Before leaving this thread, I would like to recap a few final points:

1. This thread addresses the current practical value of DXP. Your comment,
"The overall spin of DXP has been so bad, I think it's scary from their
point of view and if it were me running the show I'd be listening very
closely to this group.", along with comments from other contributors who
echo a similar sentiment, provides us all some insight as to the current
status of DXP. Consequently, I will wait until user reports indicate that
DXP has become a quality product capable of addressing my needs before I
personally evaluate it. 99SE will suffice until DXP demonstrably performs to
my advantage.

2. We all have been deceived by certain vendors who ship RELEASED software
with known bugs and subsequently have been bitten by these very same bugs.
We cope with the situation because, as you say, it may be in our better
interest to use the buggy software. Software vendors know this, and some of
them unscrupulously exploit the situation. I resent this practice with the
utmost conviction. It is unethical and I will always speak against it. A
lawsuit is folly, but I won't side with those who are apathetic.

3. I did not invent the "sliding scale" concept you so disparage, but I
would be happy to take credit if I did;  it's a creative marketing idea
successfully used by other companies faced with a DXP-like situation. By the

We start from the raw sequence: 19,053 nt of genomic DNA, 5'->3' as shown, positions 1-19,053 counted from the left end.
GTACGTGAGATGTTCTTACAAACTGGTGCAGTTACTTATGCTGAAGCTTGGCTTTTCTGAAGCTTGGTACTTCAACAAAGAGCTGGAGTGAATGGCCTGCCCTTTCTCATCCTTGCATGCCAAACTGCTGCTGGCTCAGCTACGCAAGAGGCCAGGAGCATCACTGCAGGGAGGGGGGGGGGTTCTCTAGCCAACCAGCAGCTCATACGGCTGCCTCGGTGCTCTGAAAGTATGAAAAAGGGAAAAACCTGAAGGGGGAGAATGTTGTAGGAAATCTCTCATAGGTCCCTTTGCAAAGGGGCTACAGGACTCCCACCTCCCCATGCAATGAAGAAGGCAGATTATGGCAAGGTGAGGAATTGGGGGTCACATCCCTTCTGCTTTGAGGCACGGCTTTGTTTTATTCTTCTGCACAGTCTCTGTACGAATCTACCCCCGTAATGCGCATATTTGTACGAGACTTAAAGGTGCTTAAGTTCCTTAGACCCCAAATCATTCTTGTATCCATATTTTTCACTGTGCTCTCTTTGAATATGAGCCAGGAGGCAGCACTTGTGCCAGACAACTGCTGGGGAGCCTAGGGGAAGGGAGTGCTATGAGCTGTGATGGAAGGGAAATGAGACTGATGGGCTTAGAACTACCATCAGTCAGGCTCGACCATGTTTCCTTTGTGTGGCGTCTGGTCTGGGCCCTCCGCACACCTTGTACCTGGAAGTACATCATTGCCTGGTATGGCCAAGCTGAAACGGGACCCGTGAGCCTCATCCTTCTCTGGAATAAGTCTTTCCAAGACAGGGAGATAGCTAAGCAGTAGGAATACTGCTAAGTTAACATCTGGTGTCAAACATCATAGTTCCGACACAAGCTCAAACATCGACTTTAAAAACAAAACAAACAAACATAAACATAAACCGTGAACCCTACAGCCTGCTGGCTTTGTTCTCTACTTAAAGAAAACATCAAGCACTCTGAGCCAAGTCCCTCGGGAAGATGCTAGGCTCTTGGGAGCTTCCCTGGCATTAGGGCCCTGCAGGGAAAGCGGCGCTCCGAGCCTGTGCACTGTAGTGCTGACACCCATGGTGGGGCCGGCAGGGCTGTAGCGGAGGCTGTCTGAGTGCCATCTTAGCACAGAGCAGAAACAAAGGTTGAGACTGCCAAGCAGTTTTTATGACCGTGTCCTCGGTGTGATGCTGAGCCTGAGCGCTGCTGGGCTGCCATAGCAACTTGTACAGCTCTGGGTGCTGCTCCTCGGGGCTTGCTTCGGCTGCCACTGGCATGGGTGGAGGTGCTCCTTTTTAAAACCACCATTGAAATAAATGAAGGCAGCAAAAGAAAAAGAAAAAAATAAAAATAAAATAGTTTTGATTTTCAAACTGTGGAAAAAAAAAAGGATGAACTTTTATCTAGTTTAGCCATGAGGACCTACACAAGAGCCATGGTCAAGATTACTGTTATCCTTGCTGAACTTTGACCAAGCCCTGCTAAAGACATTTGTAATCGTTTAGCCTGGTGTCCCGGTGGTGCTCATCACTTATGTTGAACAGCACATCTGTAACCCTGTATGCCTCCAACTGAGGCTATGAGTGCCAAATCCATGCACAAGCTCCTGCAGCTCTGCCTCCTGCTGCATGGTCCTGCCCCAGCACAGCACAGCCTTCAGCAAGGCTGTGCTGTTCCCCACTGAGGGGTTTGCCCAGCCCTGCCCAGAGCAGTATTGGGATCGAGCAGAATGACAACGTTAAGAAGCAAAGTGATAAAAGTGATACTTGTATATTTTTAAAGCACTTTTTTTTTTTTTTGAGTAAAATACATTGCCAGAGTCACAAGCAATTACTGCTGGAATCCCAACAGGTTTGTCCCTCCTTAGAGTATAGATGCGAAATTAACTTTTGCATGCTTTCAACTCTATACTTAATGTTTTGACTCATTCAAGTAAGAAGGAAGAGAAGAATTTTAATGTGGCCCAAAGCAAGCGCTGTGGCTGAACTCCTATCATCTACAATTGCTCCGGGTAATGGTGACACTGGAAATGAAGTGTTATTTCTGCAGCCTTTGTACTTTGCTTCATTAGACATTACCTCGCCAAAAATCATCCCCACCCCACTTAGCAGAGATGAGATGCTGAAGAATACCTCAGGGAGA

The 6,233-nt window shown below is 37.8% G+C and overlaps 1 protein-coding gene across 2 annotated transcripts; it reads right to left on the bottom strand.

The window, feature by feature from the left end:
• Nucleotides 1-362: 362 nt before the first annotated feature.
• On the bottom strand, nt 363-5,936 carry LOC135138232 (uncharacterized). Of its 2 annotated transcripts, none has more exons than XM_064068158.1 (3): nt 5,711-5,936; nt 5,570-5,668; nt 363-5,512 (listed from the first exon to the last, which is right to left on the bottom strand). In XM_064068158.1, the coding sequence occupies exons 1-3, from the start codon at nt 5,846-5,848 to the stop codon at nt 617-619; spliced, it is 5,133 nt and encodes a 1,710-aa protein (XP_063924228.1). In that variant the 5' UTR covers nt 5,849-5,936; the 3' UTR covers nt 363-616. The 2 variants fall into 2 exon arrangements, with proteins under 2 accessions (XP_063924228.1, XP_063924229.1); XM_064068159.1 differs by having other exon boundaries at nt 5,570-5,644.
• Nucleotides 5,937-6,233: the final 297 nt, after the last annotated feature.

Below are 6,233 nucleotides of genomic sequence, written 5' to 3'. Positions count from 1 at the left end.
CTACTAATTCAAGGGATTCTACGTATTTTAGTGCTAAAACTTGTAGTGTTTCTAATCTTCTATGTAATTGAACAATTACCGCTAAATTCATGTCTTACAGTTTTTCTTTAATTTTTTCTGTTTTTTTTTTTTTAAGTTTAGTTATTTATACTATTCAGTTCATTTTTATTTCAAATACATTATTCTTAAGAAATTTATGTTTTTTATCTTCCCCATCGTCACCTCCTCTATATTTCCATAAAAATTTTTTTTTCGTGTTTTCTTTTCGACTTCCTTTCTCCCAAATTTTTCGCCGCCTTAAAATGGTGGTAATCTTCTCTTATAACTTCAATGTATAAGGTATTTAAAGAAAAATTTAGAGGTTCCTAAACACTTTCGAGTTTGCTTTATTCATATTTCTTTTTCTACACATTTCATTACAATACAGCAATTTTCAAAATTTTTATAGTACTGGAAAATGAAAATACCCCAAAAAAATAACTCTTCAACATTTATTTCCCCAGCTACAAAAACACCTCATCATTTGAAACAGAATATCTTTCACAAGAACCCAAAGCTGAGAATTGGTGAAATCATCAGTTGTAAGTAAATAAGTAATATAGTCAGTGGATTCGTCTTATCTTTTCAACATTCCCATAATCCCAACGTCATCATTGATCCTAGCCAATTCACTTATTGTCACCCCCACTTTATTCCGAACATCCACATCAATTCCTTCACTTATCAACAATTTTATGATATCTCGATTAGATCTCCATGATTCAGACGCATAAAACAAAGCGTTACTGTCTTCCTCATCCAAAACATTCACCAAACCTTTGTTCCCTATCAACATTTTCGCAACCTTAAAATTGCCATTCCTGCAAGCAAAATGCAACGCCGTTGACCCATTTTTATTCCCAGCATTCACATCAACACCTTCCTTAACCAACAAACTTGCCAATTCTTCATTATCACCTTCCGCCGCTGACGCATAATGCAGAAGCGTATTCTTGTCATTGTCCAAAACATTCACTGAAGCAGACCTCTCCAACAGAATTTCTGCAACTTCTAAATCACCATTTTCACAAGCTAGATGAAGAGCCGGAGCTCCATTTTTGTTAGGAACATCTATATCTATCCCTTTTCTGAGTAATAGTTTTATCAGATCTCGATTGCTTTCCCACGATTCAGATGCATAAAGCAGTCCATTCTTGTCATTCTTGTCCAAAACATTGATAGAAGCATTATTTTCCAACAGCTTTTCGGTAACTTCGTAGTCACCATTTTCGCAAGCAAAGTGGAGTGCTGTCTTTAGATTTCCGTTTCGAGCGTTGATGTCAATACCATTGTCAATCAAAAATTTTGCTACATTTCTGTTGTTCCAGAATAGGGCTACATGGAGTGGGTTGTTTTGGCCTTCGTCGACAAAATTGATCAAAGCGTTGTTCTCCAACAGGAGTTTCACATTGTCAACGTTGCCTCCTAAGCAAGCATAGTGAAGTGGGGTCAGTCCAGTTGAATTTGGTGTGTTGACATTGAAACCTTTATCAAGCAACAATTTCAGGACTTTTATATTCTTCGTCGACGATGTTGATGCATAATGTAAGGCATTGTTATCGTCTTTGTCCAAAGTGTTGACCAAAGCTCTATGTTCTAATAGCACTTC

way, 10,000 times $1,600 = $16,000,000. But let's try some alternative
arithmetic. If Altium were lucky enough to find 500 buyers who would pay
$8000 for bug-ridden software, that would yield $4,000,000, definitely not
the better return. The THRIFTY buyers would no doubt migrate towards the
$400/$1600 PRE-DISTRIBUTION discount, as you claim. They, of course, would
be aware that they would pay in other ways, not the least of which is
exposure to the risk of unproven software. But the SMART money would wait
for the "proven" final release. Reduced risk justifies greater financial
exposure, plus minimum liaison required with Altium, far fewer bug episodes,
reduced expense due to wasted time, enhanced probability of meeting project
schedules, higher quality board layouts..........think about it.
Notwithstanding our lack of Altium CEO status, we can certainly relate our
thoughts, but alas, it's not for us to tell Altium how to run their

4. Altera, Xilinx, and Visual DSP are irrelevant. I don't need them, so why
should I care? I have a core group of software tools I use in my work. I
rank each one on its own merit. Likewise, DXP must stand on its own merit.
The fact that other software may be faulty does not make DXP a better

5. SP7 for 99SE has once again emerged as a topic of interest. The current
SP6 is not perfect, but it is certainly functional. Some serious cleanup and
a few finishing touches could turn 99SE into a splendid, first-class
program. I wholeheartedly support the idea, and hope that a strong thrust in
this direction can be generated.

Thanks for a challenging and constructive dialog.

Fred A Rupinski

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